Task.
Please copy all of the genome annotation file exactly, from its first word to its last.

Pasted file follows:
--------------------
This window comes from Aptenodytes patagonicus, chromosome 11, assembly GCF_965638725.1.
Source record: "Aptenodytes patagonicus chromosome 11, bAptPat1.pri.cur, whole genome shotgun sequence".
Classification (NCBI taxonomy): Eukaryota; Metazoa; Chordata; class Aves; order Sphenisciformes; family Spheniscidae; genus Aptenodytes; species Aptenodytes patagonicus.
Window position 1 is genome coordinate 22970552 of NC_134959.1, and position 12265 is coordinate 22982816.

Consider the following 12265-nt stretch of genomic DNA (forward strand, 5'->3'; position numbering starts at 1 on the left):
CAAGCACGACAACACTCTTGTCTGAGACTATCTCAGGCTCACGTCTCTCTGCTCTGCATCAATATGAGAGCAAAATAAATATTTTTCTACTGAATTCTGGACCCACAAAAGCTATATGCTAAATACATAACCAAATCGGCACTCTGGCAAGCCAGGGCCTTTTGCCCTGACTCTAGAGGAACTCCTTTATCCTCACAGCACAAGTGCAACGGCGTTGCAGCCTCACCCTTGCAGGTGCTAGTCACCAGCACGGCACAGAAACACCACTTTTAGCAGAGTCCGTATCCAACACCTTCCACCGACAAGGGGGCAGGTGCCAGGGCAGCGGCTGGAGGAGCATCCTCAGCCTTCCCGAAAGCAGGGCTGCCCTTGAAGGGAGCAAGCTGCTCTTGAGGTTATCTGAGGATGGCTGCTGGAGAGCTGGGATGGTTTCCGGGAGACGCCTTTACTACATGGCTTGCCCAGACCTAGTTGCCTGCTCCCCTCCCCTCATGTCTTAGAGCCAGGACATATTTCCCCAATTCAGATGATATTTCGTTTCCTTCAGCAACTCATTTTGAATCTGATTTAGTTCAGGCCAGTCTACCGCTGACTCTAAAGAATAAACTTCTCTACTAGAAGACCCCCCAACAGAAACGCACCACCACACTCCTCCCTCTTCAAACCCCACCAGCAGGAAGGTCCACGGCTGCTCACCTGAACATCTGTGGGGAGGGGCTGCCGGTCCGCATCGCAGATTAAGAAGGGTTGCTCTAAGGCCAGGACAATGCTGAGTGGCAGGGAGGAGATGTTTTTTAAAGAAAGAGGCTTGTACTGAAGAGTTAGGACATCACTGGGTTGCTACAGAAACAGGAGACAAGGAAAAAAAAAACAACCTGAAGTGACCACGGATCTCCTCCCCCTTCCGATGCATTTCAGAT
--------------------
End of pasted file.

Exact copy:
This window comes from Aptenodytes patagonicus, chromosome 11, assembly GCF_965638725.1.
Source record: "Aptenodytes patagonicus chromosome 11, bAptPat1.pri.cur, whole genome shotgun sequence".
Classification (NCBI taxonomy): Eukaryota; Metazoa; Chordata; class Aves; order Sphenisciformes; family Spheniscidae; genus Aptenodytes; species Aptenodytes patagonicus.
Window position 1 is genome coordinate 22970552 of NC_134959.1, and position 12265 is coordinate 22982816.

Consider the following 12265-nt stretch of genomic DNA (forward strand, 5'->3'; position numbering starts at 1 on the left):
CAAGCACGACAACACTCTTGTCTGAGACTATCTCAGGCTCACGTCTCTCTGCTCTGCATCAATATGAGAGCAAAATAAATATTTTTCTACTGAATTCTGGACCCACAAAAGCTATATGCTAAATACATAACCAAATCGGCACTCTGGCAAGCCAGGGCCTTTTGCCCTGACTCTAGAGGAACTCCTTTATCCTCACAGCACAAGTGCAACGGCGTTGCAGCCTCACCCTTGCAGGTGCTAGTCACCAGCACGGCACAGAAACACCACTTTTAGCAGAGTCCGTATCCAACACCTTCCACCGACAAGGGGGCAGGTGCCAGGGCAGCGGCTGGAGGAGCATCCTCAGCCTTCCCGAAAGCAGGGCTGCCCTTGAAGGGAGCAAGCTGCTCTTGAGGTTATCTGAGGATGGCTGCTGGAGAGCTGGGATGGTTTCCGGGAGACGCCTTTACTACATGGCTTGCCCAGACCTAGTTGCCTGCTCCCCTCCCCTCATGTCTTAGAGCCAGGACATATTTCCCCAATTCAGATGATATTTCGTTTCCTTCAGCAACTCATTTTGAATCTGATTTAGTTCAGGCCAGTCTACCGCTGACTCTAAAGAATAAACTTCTCTACTAGAAGACCCCCCAACAGAAACGCACCACCACACTCCTCCCTCTTCAAACCCCACCAGCAGGAAGGTCCACGGCTGCTCACCTGAACATCTGTGGGGAGGGGCTGCCGGTCCGCATCGCAGATTAAGAAGGGTTGCTCTAAGGCCAGGACAATGCTGAGTGGCAGGGAGGAGATGTTTTTTAAAGAAAGAGGCTTGTACTGAAGAGTTAGGACATCACTGGGTTGCTACAGAAACAGGAGACAAGGAAAAAAAAAACAACCTGAAGTGACCACGGATCTCCTCCCCCTTCCGATGCATTTCAGAT